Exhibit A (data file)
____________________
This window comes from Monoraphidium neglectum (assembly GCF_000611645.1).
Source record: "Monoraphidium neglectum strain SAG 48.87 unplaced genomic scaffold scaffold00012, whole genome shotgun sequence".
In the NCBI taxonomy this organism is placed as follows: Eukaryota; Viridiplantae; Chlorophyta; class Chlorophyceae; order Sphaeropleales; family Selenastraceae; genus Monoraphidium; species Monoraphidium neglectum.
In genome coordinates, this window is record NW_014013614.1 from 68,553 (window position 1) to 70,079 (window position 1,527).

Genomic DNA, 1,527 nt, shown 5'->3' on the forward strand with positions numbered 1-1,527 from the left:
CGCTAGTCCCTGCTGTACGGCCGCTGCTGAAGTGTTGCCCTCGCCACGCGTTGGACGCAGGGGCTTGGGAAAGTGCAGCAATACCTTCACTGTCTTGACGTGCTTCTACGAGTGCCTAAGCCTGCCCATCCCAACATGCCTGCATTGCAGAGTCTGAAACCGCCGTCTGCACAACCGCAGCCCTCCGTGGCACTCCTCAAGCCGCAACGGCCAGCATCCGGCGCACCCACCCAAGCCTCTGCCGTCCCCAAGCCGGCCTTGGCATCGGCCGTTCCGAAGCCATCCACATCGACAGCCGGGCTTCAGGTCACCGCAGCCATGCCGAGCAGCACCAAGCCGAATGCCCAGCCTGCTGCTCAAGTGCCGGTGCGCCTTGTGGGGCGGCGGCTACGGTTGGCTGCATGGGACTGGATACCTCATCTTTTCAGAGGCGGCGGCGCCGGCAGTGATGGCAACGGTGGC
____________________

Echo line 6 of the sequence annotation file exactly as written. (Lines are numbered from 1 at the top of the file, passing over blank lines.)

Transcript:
CGCTAGTCCCTGCTGTACGGCCGCTGCTGAAGTGTTGCCCTCGCCACGCGTTGGACGCAGGGGCTTGGGAAAGTGCAGCAATACCTTCACTGTCTTGACGTGCTTCTACGAGTGCCTAAGCCTGCCCATCCCAACATGCCTGCATTGCAGAGTCTGAAACCGCCGTCTGCACAACCGCAGCCCTCCGTGGCACTCCTCAAGCCGCAACGGCCAGCATCCGGCGCACCCACCCAAGCCTCTGCCGTCCCCAAGCCGGCCTTGGCATCGGCCGTTCCGAAGCCATCCACATCGACAGCCGGGCTTCAGGTCACCGCAGCCATGCCGAGCAGCACCAAGCCGAATGCCCAGCCTGCTGCTCAAGTGCCGGTGCGCCTTGTGGGGCGGCGGCTACGGTTGGCTGCATGGGACTGGATACCTCATCTTTTCAGAGGCGGCGGCGCCGGCAGTGATGGCAACGGTGGC